- George Isaacs of Bridlewood Farm said his responsibility as the farm's general manager is to "make the farm profitable," which he has done every year he has been employed there as manager. Bridlewood Farm is one of the nation's top Thoroughbred breeding farms and is based in Ocala. "Our primary goal is to sell all of our horses and be a top 10 breeder." Isaacs worked his way through college at the University of Kentucky at a horse farm. "I got a business degree because I thought it would serve me well down the road."
- Tim Petty owns Petty Quarter Horses, which came about because of a hobby and is now a successful farm with about 100 horses. "We took a hobby that had been a love of my wife's and kids' and moved here nine years ago to breed, raise and show western pleasure horses." Petty said their goal is to raise and sell their stock "as fast as we can." Petty also has a degree in restaurant management and owns four auto dealerships in Michigan.
- Dr. Bob Bloomer Partner at the Equine Medical Center of Ocala. He started the center in 1997 with Dr. Madison and now they employ 13 vets. Dr. Bloomer graduated in 1981 from the University of Florida.
- Mary Phelps-Hathaway of Phelps/Hathaway Enterprises Inc. started off as an equine photographer and is now the owner and president of HorsesDaily.com®, DressageDaily.com and PhelpsPhotos.com®, in addition to being a Markel Equine Insurance Agency Representative
- Carola Sanz is the owner of Horsin Around Gift and Tack Shop, on Route 40 in Ocala. "It has been around for 15 years and I have owned it for five." She was the chief financial officer for a hospital for many years, is a certified public accountant and has a master's in business administration, as well.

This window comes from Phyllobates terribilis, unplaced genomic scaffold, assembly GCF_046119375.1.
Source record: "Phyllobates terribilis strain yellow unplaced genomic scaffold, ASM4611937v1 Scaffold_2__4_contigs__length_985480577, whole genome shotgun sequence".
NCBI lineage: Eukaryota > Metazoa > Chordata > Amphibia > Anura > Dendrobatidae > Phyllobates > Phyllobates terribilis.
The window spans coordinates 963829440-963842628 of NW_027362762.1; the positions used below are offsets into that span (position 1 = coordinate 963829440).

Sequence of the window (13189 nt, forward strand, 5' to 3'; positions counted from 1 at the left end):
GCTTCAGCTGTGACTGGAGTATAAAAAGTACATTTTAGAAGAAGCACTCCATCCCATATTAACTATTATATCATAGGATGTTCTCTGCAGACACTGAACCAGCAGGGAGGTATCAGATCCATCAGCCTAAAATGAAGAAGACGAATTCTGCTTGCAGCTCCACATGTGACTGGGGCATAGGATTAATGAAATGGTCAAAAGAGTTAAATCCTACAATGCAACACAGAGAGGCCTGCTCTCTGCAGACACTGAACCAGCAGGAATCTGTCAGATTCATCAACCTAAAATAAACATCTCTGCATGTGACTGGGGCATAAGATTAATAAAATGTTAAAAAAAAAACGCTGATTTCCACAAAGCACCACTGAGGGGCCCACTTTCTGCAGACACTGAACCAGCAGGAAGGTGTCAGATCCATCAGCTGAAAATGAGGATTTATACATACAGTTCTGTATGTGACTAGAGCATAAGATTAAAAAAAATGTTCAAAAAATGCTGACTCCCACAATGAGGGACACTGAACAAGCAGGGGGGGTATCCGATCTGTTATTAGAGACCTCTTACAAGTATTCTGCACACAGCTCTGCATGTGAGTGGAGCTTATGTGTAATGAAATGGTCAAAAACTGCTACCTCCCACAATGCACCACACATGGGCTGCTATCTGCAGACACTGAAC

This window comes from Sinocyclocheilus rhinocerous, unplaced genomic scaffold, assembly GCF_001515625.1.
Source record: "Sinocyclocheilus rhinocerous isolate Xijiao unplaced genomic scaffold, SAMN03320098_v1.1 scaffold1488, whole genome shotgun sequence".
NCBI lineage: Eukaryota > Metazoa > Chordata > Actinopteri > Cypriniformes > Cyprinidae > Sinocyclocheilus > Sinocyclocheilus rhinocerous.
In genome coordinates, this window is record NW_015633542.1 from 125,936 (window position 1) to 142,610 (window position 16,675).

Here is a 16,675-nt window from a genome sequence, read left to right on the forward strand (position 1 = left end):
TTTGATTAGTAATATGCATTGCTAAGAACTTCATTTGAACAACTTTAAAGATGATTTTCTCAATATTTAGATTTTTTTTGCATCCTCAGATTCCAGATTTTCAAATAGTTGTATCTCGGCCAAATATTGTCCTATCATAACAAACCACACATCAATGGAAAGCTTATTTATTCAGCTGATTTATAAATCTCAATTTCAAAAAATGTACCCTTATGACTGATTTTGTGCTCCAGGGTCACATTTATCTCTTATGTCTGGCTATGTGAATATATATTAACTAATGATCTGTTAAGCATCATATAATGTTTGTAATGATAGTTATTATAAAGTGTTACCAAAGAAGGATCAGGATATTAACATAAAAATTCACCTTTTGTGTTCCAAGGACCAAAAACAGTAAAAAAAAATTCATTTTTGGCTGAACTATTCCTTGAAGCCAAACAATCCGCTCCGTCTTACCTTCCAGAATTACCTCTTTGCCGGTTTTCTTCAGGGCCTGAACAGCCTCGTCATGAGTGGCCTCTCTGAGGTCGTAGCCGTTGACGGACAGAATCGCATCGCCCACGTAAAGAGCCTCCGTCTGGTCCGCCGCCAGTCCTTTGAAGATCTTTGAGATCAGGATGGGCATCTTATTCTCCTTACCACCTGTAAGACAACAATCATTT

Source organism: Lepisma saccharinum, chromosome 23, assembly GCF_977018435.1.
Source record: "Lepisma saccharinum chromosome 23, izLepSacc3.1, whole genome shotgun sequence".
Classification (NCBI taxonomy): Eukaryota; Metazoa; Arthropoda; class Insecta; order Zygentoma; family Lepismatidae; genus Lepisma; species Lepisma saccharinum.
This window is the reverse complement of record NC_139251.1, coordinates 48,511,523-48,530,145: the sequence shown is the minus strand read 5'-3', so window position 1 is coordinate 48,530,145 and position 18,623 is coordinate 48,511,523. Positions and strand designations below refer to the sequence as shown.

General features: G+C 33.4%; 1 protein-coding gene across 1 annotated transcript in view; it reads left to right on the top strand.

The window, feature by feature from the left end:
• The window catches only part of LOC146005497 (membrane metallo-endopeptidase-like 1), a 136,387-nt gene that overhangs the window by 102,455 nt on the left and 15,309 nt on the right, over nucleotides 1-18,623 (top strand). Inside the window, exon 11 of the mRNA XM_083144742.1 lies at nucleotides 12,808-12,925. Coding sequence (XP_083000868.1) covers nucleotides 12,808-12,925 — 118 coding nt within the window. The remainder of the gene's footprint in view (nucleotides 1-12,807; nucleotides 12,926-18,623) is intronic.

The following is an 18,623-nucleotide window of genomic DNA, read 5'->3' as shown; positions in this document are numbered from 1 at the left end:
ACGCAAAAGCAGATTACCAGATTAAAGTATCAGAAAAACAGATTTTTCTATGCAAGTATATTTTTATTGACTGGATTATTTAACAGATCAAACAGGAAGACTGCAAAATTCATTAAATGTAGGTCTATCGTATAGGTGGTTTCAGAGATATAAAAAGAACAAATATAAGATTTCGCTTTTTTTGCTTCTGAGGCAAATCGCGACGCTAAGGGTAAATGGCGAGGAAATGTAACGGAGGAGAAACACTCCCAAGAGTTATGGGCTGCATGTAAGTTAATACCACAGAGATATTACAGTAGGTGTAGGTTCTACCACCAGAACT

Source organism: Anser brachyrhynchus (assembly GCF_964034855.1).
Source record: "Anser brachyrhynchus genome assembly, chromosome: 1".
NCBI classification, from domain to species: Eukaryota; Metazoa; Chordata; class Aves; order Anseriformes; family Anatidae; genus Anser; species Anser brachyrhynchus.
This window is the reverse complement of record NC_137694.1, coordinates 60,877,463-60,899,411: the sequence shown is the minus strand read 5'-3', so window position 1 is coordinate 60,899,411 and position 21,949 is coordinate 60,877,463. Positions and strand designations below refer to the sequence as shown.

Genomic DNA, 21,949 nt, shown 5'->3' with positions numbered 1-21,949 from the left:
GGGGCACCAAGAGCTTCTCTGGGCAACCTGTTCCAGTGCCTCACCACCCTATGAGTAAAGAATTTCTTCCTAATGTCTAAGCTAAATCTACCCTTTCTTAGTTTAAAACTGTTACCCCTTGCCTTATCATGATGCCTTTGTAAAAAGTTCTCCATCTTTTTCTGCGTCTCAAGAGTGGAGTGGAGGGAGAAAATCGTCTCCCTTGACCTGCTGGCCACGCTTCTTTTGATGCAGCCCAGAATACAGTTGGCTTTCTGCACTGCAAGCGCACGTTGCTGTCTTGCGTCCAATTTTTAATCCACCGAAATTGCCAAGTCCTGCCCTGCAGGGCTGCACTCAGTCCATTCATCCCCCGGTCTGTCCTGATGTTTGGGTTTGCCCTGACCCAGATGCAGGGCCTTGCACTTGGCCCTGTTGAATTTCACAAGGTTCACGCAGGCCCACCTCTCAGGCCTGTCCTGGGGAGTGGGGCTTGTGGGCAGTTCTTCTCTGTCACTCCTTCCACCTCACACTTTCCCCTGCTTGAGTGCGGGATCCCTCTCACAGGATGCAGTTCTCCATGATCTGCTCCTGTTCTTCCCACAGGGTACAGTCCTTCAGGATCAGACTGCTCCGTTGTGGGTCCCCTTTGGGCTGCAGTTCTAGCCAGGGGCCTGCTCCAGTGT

When Dr. Downer told the class, "This is a real opportunity for you to talk to some of the leading business professionals in the horse industry," she wasn't kidding.
By Shaneen Kohler
'Bonding' with the Business Pros
"You can never know enough" was the general consensus of the speakers when they gave advice about other skills needed in the horse industry, especially if you are starting your own business. However, "Not everyone is cut out to be an entrepreneur," said Petty. "I think I was such a terrible employee, nobody wanted me. So I had to start my own business," joked Petty, whose invaluable first-hand stories were instructive as well as comical. He told a story about an interview he went on, where the interviewer had a wall full of head photos. When Petty asked him as the end of the interview why he had this collage displayed, he was told that each photo represented an employee who didn't work out. The interviewer wanted a visible reminder of these employees during the interviews so that he didn't hire another person with similar traits. "I didn't get the job," laughed Petty.
Accounting and business skills topped the list of skills needed to start a business. Phelps said she took a college course to learn QuickBooks and ended up hiring the instructor, Penny Peck. "She is still working for me and is the one who does a lot of our web press releases," said Phelps, who also recommended learning to type, being computer savvy and knowing HTML.